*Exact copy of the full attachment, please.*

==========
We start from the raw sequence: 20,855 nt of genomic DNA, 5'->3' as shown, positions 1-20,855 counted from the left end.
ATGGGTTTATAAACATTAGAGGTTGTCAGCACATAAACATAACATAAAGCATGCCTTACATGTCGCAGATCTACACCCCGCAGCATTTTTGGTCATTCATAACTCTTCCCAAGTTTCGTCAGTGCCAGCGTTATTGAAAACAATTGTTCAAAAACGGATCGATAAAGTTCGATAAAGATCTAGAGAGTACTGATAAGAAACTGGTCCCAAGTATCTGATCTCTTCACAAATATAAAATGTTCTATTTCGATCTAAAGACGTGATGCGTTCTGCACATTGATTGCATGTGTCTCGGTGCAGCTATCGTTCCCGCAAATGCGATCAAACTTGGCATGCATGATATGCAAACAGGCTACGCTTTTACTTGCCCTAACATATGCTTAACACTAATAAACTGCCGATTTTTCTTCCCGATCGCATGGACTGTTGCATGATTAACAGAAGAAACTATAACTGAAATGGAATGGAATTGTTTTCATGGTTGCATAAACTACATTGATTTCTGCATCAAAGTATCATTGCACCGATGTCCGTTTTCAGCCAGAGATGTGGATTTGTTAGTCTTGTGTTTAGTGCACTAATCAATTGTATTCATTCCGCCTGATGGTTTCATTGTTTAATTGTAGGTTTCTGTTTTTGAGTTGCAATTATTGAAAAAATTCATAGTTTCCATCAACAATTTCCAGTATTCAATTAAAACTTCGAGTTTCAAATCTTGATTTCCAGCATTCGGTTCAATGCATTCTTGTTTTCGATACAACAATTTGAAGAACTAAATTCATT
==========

We start from the raw sequence: 20,855 nt of genomic DNA, 5'->3' as shown, positions 1-20,855 counted from the left end.
ATGGGTTTATAAACATTAGAGGTTGTCAGCACATAAACATAACATAAAGCATGCCTTACATGTCGCAGATCTACACCCCGCAGCATTTTTGGTCATTCATAACTCTTCCCAAGTTTCGTCAGTGCCAGCGTTATTGAAAACAATTGTTCAAAAACGGATCGATAAAGTTCGATAAAGATCTAGAGAGTACTGATAAGAAACTGGTCCCAAGTATCTGATCTCTTCACAAATATAAAATGTTCTATTTCGATCTAAAGACGTGATGCGTTCTGCACATTGATTGCATGTGTCTCGGTGCAGCTATCGTTCCCGCAAATGCGATCAAACTTGGCATGCATGATATGCAAACAGGCTACGCTTTTACTTGCCCTAACATATGCTTAACACTAATAAACTGCCGATTTTTCTTCCCGATCGCATGGACTGTTGCATGATTAACAGAAGAAACTATAACTGAAATGGAATGGAATTGTTTTCATGGTTGCATAAACTACATTGATTTCTGCATCAAAGTATCATTGCACCGATGTCCGTTTTCAGCCAGAGATGTGGATTTGTTAGTCTTGTGTTTAGTGCACTAATCAATTGTATTCATTCCGCCTGATGGTTTCATTGTTTAATTGTAGGTTTCTGTTTTTGAGTTGCAATTATTGAAAAAATTCATAGTTTCCATCAACAATTTCCAGTATTCAATTAAAACTTCGAGTTTCAAATCTTGATTTCCAGCATTCGGTTCAATGCATTCTTGTTTTCGATACAACAATTTGAAGAACTAAATTCATT